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Lately, we've been seeing a lot of webinars, conferences, papers, all you can imagine about behavioral data, its usage, its pros and cons, how they can upgrade your research.... and while talking about it, the case of a very interesting presentation came back to our minds.
A couple of years ago, deep in the middle of a conference planning, we were trying to decide what we could present that would really embody the spirit of the use of behavioral data – going from raw data to useful insights. We needed a case study that would demonstrate the power of behavioral data.
With that in the back of our minds, we started planning our biggest, most ambitious case study yet – tracking 500 people each in 8 different countries, only using Wakoopa's passive metering technology. We wanted to create a truly global study that would cover a range of different markets to demonstrate that our technology can be applied anywhere in the world.
Together with some of our global panel partners (GapFish, Respondi, GMO Research, SoapBoxSample, TEG Rewards, and Netquest), we created 'Around the world with behavioral data.' Enjoy!
What you're about to read, is only the first part of this study. So stay tuned for the next delivery ;)
The anatomy of behavioral data
Before we dive into the study, we think it is important to explain what we mean when we say we use our software to collect passively metered 'behavioral data'. What we really collect is the URL, which contains all the information we need to analyze what website they visited, when and for how long they visited it, as well as how they got there. While sometimes a URL can seem like one long string of letters and words, when we break it down, it becomes our guide to everything we need to know about the users' online behavior.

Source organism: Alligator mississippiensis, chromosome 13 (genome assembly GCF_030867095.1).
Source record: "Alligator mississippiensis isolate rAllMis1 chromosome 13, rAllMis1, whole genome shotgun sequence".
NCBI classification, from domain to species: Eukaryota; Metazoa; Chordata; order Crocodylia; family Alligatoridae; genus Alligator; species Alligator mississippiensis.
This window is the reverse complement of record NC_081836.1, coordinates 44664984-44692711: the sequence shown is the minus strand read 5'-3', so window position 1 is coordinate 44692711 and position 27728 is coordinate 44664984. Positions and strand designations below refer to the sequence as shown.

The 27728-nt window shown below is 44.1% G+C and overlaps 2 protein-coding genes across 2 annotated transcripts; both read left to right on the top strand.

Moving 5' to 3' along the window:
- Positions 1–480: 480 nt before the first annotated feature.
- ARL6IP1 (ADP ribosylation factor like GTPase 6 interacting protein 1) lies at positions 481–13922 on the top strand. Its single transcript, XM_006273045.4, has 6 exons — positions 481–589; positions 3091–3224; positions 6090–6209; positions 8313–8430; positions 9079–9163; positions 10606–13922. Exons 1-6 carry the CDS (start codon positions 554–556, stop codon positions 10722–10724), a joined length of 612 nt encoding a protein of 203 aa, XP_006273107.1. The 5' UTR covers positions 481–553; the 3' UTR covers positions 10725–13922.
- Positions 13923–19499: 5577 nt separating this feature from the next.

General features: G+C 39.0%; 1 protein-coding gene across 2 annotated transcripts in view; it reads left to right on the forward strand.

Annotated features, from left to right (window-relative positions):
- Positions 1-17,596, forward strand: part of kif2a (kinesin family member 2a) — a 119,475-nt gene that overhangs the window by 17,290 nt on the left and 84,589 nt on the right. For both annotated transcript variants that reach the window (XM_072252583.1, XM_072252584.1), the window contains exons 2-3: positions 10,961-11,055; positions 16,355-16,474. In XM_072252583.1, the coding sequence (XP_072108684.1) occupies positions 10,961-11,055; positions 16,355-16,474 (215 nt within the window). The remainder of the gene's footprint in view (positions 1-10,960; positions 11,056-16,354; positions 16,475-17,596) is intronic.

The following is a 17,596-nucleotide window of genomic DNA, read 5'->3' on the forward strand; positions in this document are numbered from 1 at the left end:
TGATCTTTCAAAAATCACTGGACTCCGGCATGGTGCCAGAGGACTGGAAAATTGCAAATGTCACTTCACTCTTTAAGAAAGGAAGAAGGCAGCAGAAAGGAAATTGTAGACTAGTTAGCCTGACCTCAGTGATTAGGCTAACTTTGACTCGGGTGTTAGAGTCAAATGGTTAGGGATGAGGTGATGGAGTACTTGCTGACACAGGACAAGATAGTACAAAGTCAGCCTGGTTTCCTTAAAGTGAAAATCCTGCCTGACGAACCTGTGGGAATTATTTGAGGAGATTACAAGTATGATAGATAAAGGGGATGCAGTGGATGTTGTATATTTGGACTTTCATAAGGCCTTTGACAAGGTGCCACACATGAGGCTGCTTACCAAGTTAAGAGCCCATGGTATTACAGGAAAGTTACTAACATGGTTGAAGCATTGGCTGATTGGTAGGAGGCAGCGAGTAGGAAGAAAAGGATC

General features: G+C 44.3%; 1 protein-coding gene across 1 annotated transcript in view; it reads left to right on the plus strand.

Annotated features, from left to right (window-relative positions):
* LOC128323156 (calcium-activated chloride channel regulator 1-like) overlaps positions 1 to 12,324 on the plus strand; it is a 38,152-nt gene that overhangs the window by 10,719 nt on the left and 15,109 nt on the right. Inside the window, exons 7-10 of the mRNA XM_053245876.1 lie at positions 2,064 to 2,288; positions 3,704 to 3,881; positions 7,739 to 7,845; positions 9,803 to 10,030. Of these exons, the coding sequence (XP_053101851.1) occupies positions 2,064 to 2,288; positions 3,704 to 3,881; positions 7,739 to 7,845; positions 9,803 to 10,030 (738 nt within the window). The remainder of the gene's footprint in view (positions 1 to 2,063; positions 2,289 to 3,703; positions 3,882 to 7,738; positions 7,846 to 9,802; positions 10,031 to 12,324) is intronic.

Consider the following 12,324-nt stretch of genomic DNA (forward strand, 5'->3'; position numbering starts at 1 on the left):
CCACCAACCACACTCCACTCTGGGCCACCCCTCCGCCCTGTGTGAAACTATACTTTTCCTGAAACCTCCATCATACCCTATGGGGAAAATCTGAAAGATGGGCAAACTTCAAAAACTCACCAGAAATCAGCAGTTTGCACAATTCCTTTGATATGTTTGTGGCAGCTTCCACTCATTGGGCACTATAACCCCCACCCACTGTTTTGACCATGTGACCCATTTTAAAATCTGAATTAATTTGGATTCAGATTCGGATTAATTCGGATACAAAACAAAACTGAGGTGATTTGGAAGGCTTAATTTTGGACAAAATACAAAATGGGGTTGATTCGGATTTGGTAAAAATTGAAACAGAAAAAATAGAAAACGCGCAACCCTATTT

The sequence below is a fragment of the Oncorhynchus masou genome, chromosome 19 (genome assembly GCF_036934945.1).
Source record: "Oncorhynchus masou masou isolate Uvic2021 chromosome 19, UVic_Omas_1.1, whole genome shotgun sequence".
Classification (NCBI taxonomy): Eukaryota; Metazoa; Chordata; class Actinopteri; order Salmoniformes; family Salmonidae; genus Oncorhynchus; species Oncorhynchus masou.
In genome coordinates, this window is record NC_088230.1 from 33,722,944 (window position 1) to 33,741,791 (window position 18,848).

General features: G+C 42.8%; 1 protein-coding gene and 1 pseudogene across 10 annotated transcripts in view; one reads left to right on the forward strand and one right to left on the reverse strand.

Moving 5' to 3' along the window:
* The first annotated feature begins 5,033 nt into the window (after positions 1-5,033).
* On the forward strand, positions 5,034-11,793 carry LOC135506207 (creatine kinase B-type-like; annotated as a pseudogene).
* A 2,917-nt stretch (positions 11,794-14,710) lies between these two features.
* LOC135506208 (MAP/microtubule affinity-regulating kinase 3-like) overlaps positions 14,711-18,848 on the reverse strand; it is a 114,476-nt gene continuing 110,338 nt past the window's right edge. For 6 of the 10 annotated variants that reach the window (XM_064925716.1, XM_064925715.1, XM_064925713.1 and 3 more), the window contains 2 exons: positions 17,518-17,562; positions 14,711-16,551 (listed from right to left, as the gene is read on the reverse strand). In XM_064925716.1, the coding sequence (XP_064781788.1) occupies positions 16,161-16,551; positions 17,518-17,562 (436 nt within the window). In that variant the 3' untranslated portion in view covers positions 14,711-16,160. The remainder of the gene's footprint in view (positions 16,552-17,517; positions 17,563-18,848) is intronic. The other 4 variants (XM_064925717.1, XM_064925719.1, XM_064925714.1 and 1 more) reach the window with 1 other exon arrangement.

Each participant/panelist is given a unique ID – this is what we use to identify patterns of behavior from one user without having to use any personal information. Next comes the main part of the URL – the subdomain, top domain, and extension. After this, we can also see the 'path', namely which part of the website the user visited. If there was a referrer, we would also see where they came from in the path. If the URL contains a search query, this is also where we would find it. Finally, we collect the timestamp of each visit, so we can keep track of information such as how much time was spent on each visit, or what was the most active part of the day for our users. For app visits, this remains largely the same, except that the URL is replaced by an app ID.
Enriching the data
Using our collected behavioral data, we can then apply other information we already have, in order to turn this raw data into useful consumer insight.
By using the information we have gathered from pre-tracking surveys (such as their age, gender, and location) we can start to segment our findings into different categories. Using pre-defined metrics, we can mix and match these various information points to extract the knowledge we want to have.
Our research objective was to uncover the differences and/or similarities in cross-device online behavior across countries. For this objective, we chose to study Japan (red with flowers), France (blue with a croissant), Germany (orange with sausage), the USA (blue with football), Mexico (orange with candy skull), Brazil (green with soccerball), Australia (purple with a surfboard) and the UK (blue with a cup of tea). Do you recognize all the countries' symbols? Keep them in mind, because they will appear again later on in this post!
We wanted to see what we could understand about their culture, device preferences, search behaviors, media consumption, and general online behavior by using passive metering.
We tracked the users over 21 days, from February 20 to March 21, 2017. In each country, we had 500 desktop participants, of which 250 were also cross-device. We kept a fairly even split between male and female respondents and tried to represent as many generations as we could in our study. In total, the time we tracked all the participants together adds up to 17 years on desktop and an additional 11 years on mobile.
This volume of data was almost overwhelming, and it was a monster task to pick out the most exciting, interesting, and useful findings. What we will show here are some of the highlights of our discoveries, to demonstrate what we can observe from user behavior just with passive metering – without having to ask any questions at all.
Let's start with some easy insights to get the ball rolling – the top sites based on page views aggregated across all participants. Using our own categorization, we could quickly find the most visited websites per category as well.